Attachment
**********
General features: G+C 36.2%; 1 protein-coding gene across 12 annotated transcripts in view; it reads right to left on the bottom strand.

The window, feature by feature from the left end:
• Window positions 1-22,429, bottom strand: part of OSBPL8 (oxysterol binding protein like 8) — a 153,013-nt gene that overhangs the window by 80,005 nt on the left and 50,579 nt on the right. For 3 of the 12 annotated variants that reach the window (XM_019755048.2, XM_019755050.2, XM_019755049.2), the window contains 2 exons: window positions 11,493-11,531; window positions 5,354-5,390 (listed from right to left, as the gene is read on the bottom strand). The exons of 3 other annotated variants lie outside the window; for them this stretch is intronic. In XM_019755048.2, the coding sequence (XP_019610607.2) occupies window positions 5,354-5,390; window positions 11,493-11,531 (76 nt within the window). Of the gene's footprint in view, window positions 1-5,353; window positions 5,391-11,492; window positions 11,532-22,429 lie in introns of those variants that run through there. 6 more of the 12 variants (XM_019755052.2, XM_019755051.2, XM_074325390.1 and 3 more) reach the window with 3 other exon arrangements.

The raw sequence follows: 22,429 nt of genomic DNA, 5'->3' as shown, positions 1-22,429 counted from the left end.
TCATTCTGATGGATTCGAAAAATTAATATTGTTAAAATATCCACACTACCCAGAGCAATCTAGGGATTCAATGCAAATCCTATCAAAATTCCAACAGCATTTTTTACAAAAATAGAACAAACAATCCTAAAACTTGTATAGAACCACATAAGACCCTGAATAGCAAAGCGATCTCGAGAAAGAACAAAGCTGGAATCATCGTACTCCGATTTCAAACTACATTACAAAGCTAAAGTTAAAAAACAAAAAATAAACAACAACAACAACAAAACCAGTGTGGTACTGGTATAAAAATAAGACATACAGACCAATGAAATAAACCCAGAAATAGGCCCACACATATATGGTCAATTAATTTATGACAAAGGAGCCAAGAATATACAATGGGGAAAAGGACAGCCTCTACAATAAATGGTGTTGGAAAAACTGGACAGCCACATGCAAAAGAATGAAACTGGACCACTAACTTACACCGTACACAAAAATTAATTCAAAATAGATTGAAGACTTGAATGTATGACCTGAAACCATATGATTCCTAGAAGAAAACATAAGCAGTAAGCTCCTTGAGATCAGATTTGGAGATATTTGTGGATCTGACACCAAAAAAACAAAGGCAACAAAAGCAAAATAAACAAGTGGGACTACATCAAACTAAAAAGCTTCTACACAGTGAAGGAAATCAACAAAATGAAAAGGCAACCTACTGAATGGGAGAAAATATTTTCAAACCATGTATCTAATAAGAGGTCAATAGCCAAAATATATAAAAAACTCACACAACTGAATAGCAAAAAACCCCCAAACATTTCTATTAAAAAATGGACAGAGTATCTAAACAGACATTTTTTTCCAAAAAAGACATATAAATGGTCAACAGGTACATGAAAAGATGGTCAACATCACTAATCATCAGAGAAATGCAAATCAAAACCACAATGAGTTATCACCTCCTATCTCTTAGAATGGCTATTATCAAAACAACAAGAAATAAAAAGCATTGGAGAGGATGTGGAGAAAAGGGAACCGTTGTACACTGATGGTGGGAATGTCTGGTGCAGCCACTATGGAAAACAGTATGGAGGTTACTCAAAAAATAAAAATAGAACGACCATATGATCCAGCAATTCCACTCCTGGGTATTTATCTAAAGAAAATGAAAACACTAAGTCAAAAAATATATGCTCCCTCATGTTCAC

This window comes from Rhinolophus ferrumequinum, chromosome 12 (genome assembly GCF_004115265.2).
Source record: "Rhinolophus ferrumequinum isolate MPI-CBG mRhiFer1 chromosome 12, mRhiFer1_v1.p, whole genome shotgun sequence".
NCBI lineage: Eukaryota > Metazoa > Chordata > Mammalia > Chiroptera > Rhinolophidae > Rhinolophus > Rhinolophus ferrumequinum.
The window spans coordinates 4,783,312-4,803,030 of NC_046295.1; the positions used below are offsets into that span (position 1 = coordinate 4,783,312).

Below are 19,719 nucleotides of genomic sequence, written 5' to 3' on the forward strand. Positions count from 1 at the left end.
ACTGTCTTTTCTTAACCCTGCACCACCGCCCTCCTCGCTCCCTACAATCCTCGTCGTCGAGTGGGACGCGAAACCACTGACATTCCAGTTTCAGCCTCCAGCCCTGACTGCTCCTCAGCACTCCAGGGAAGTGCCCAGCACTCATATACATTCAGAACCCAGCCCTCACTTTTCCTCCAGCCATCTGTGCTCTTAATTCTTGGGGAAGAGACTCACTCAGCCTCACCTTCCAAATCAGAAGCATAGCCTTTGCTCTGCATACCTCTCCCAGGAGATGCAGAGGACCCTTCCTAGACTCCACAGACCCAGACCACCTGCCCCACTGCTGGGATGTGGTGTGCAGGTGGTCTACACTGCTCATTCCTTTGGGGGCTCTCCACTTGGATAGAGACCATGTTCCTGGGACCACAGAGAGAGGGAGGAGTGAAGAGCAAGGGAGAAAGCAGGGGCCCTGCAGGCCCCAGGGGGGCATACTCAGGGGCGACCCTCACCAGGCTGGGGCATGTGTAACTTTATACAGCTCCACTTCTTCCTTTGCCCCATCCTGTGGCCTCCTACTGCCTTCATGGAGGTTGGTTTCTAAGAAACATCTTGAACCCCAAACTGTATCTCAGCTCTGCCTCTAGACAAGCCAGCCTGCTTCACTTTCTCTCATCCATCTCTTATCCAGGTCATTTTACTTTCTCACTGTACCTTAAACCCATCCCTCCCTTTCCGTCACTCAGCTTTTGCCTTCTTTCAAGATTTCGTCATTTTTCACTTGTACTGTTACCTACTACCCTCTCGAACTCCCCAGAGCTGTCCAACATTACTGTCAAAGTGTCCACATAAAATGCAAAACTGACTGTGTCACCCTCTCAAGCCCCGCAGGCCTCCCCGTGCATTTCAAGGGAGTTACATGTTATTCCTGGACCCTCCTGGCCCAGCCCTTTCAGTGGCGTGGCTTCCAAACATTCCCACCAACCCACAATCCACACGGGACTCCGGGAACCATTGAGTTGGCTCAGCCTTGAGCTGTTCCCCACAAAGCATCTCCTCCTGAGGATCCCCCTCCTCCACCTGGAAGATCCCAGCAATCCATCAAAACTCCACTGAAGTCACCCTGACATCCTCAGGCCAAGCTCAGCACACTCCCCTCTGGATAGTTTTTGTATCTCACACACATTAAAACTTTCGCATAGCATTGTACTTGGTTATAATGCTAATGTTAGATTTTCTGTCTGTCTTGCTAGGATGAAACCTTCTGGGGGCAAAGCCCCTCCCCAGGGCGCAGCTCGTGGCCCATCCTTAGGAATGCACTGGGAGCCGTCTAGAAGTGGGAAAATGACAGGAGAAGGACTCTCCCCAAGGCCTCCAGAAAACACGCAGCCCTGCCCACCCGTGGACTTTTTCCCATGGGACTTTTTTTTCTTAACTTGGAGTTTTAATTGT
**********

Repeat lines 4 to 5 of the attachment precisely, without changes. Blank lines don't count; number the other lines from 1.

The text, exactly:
The raw sequence follows: 22,429 nt of genomic DNA, 5'->3' as shown, positions 1-22,429 counted from the left end.
TCATTCTGATGGATTCGAAAAATTAATATTGTTAAAATATCCACACTACCCAGAGCAATCTAGGGATTCAATGCAAATCCTATCAAAATTCCAACAGCATTTTTTACAAAAATAGAACAAACAATCCTAAAACTTGTATAGAACCACATAAGACCCTGAATAGCAAAGCGATCTCGAGAAAGAACAAAGCTGGAATCATCGTACTCCGATTTCAAACTACATTACAAAGCTAAAGTTAAAAAACAAAAAATAAACAACAACAACAACAAAACCAGTGTGGTACTGGTATAAAAATAAGACATACAGACCAATGAAATAAACCCAGAAATAGGCCCACACATATATGGTCAATTAATTTATGACAAAGGAGCCAAGAATATACAATGGGGAAAAGGACAGCCTCTACAATAAATGGTGTTGGAAAAACTGGACAGCCACATGCAAAAGAATGAAACTGGACCACTAACTTACACCGTACACAAAAATTAATTCAAAATAGATTGAAGACTTGAATGTATGACCTGAAACCATATGATTCCTAGAAGAAAACATAAGCAGTAAGCTCCTTGAGATCAGATTTGGAGATATTTGTGGATCTGACACCAAAAAAACAAAGGCAACAAAAGCAAAATAAACAAGTGGGACTACATCAAACTAAAAAGCTTCTACACAGTGAAGGAAATCAACAAAATGAAAAGGCAACCTACTGAATGGGAGAAAATATTTTCAAACCATGTATCTAATAAGAGGTCAATAGCCAAAATATATAAAAAACTCACACAACTGAATAGCAAAAAACCCCCAAACATTTCTATTAAAAAATGGACAGAGTATCTAAACAGACATTTTTTTCCAAAAAAGACATATAAATGGTCAACAGGTACATGAAAAGATGGTCAACATCACTAATCATCAGAGAAATGCAAATCAAAACCACAATGAGTTATCACCTCCTATCTCTTAGAATGGCTATTATCAAAACAACAAGAAATAAAAAGCATTGGAGAGGATGTGGAGAAAAGGGAACCGTTGTACACTGATGGTGGGAATGTCTGGTGCAGCCACTATGGAAAACAGTATGGAGGTTACTCAAAAAATAAAAATAGAACGACCATATGATCCAGCAATTCCACTCCTGGGTATTTATCTAAAGAAAATGAAAACACTAAGTCAAAAAATATATGCTCCCTCATGTTCAC